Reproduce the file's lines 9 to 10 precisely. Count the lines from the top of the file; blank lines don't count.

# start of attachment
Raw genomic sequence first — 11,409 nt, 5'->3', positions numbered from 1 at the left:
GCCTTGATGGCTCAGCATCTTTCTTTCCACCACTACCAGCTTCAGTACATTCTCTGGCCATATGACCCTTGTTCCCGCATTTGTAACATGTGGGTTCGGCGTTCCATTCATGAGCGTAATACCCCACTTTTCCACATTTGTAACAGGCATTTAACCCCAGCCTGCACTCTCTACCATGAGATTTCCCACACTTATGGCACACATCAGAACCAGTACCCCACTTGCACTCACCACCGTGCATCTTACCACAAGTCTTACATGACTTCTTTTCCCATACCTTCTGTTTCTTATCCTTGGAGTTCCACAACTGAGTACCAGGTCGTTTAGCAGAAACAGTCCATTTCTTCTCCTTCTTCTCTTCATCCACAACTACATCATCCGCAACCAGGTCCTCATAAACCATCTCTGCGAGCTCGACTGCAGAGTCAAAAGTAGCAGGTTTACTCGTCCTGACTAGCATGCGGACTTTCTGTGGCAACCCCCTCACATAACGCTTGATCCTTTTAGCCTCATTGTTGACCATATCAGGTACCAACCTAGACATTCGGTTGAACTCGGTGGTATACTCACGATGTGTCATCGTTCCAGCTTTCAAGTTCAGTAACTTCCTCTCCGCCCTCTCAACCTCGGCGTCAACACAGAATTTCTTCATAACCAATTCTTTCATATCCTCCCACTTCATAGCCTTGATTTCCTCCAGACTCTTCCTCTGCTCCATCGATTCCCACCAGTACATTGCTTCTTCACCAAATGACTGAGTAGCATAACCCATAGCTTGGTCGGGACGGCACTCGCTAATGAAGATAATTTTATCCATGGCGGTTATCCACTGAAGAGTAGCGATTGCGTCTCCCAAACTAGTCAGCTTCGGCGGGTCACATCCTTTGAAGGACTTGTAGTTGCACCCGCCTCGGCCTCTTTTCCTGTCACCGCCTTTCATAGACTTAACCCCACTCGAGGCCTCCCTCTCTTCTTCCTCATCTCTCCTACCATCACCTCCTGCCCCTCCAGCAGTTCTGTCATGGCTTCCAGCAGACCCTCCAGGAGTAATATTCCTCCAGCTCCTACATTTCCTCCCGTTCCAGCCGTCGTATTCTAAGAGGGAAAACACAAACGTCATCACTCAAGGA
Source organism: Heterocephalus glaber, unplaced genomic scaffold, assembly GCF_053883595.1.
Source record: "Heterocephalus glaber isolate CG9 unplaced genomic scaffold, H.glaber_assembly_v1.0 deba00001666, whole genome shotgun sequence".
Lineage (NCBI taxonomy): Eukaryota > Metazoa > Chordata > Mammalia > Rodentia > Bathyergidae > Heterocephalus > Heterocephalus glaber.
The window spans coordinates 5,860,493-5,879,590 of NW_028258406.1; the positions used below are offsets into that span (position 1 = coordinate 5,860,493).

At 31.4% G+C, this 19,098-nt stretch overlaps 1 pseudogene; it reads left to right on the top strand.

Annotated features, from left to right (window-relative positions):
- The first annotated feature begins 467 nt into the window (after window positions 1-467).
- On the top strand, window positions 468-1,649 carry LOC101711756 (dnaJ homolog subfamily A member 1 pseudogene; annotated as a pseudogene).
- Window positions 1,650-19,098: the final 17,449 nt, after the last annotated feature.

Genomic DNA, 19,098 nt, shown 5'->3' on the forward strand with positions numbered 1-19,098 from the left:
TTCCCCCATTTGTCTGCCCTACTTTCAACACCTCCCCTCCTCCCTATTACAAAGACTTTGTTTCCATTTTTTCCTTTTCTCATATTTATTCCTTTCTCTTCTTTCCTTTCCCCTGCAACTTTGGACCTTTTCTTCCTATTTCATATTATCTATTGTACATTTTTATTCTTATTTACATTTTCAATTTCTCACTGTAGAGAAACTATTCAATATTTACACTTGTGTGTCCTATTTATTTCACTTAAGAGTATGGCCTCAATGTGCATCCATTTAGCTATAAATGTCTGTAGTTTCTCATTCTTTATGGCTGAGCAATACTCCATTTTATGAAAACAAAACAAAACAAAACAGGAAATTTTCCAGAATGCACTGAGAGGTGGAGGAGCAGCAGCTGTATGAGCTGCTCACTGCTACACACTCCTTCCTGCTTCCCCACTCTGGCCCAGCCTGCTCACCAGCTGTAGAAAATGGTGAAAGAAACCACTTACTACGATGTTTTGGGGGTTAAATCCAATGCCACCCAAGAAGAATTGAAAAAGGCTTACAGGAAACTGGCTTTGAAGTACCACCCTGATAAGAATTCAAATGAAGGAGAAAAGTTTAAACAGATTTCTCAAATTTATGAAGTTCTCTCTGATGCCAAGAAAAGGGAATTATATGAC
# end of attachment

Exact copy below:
- The first annotated feature begins 467 nt into the window (after window positions 1-467).
- On the top strand, window positions 468-1,649 carry LOC101711756 (dnaJ homolog subfamily A member 1 pseudogene; annotated as a pseudogene).